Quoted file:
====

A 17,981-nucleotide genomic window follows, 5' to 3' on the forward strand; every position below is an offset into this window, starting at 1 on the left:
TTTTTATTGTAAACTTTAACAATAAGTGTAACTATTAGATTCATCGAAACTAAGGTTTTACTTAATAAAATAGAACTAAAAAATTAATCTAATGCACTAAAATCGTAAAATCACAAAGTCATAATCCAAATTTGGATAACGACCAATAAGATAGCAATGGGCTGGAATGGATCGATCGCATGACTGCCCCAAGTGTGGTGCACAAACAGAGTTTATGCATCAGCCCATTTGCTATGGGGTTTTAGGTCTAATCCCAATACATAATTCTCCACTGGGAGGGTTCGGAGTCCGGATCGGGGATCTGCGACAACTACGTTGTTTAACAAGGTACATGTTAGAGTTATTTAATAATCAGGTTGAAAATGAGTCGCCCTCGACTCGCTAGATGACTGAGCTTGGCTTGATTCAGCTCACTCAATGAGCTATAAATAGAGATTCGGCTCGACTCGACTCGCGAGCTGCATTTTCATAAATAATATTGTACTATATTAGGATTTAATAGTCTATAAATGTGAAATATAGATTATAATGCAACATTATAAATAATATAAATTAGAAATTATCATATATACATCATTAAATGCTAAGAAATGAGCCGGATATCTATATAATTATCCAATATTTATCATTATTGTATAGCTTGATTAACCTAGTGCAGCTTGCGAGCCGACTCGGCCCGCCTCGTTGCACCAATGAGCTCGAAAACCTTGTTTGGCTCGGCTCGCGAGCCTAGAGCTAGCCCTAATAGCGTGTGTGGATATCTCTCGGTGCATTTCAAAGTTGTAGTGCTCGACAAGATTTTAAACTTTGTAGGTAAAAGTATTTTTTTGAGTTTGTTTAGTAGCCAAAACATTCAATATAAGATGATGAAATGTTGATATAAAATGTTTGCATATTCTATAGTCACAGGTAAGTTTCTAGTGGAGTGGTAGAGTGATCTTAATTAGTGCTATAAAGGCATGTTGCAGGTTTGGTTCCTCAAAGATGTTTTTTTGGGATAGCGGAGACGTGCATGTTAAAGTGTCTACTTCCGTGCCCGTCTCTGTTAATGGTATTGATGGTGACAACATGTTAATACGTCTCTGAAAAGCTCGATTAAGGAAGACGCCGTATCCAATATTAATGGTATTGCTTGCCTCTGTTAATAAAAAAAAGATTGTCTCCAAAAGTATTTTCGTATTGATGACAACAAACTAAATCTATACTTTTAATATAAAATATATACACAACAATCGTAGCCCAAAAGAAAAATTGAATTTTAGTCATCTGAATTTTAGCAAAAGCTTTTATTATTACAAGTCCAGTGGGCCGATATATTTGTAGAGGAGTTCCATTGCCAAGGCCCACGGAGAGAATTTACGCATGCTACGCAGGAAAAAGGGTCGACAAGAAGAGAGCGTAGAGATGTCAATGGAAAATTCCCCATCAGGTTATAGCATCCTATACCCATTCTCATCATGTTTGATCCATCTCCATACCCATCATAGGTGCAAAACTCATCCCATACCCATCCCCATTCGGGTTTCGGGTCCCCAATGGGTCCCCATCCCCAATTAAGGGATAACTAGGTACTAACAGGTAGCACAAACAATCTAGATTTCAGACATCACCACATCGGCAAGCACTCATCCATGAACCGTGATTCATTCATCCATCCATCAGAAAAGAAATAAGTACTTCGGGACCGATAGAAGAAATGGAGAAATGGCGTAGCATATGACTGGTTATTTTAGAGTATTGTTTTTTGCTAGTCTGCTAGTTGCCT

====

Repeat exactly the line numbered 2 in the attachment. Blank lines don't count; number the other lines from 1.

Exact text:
TTTTTATTGTAAACTTTAACAATAAGTGTAACTATTAGATTCATCGAAACTAAGGTTTTACTTAATAAAATAGAACTAAAAAATTAATCTAATGCACTAAAATCGTAAAATCACAAAGTCATAATCCAAATTTGGATAACGACCAATAAGATAGCAATGGGCTGGAATGGATCGATCGCATGACTGCCCCAAGTGTGGTGCACAAACAGAGTTTATGCATCAGCCCATTTGCTATGGGGTTTTAGGTCTAATCCCAATACATAATTCTCCACTGGGAGGGTTCGGAGTCCGGATCGGGGATCTGCGACAACTACGTTGTTTAACAAGGTACATGTTAGAGTTATTTAATAATCAGGTTGAAAATGAGTCGCCCTCGACTCGCTAGATGACTGAGCTTGGCTTGATTCAGCTCACTCAATGAGCTATAAATAGAGATTCGGCTCGACTCGACTCGCGAGCTGCATTTTCATAAATAATATTGTACTATATTAGGATTTAATAGTCTATAAATGTGAAATATAGATTATAATGCAACATTATAAATAATATAAATTAGAAATTATCATATATACATCATTAAATGCTAAGAAATGAGCCGGATATCTATATAATTATCCAATATTTATCATTATTGTATAGCTTGATTAACCTAGTGCAGCTTGCGAGCCGACTCGGCCCGCCTCGTTGCACCAATGAGCTCGAAAACCTTGTTTGGCTCGGCTCGCGAGCCTAGAGCTAGCCCTAATAGCGTGTGTGGATATCTCTCGGTGCATTTCAAAGTTGTAGTGCTCGACAAGATTTTAAACTTTGTAGGTAAAAGTATTTTTTTGAGTTTGTTTAGTAGCCAAAACATTCAATATAAGATGATGAAATGTTGATATAAAATGTTTGCATATTCTATAGTCACAGGTAAGTTTCTAGTGGAGTGGTAGAGTGATCTTAATTAGTGCTATAAAGGCATGTTGCAGGTTTGGTTCCTCAAAGATGTTTTTTTGGGATAGCGGAGACGTGCATGTTAAAGTGTCTACTTCCGTGCCCGTCTCTGTTAATGGTATTGATGGTGACAACATGTTAATACGTCTCTGAAAAGCTCGATTAAGGAAGACGCCGTATCCAATATTAATGGTATTGCTTGCCTCTGTTAATAAAAAAAAGATTGTCTCCAAAAGTATTTTCGTATTGATGACAACAAACTAAATCTATACTTTTAATATAAAATATATACACAACAATCGTAGCCCAAAAGAAAAATTGAATTTTAGTCATCTGAATTTTAGCAAAAGCTTTTATTATTACAAGTCCAGTGGGCCGATATATTTGTAGAGGAGTTCCATTGCCAAGGCCCACGGAGAGAATTTACGCATGCTACGCAGGAAAAAGGGTCGACAAGAAGAGAGCGTAGAGATGTCAATGGAAAATTCCCCATCAGGTTATAGCATCCTATACCCATTCTCATCATGTTTGATCCATCTCCATACCCATCATAGGTGCAAAACTCATCCCATACCCATCCCCATTCGGGTTTCGGGTCCCCAATGGGTCCCCATCCCCAATTAAGGGATAACTAGGTACTAACAGGTAGCACAAACAATCTAGATTTCAGACATCACCACATCGGCAAGCACTCATCCATGAACCGTGATTCATTCATCCATCCATCAGAAAAGAAATAAGTACTTCGGGACCGATAGAAGAAATGGAGAAATGGCGTAGCATATGACTGGTTATTTTAGAGTATTGTTTTTTGCTAGTCTGCTAGTTGCCT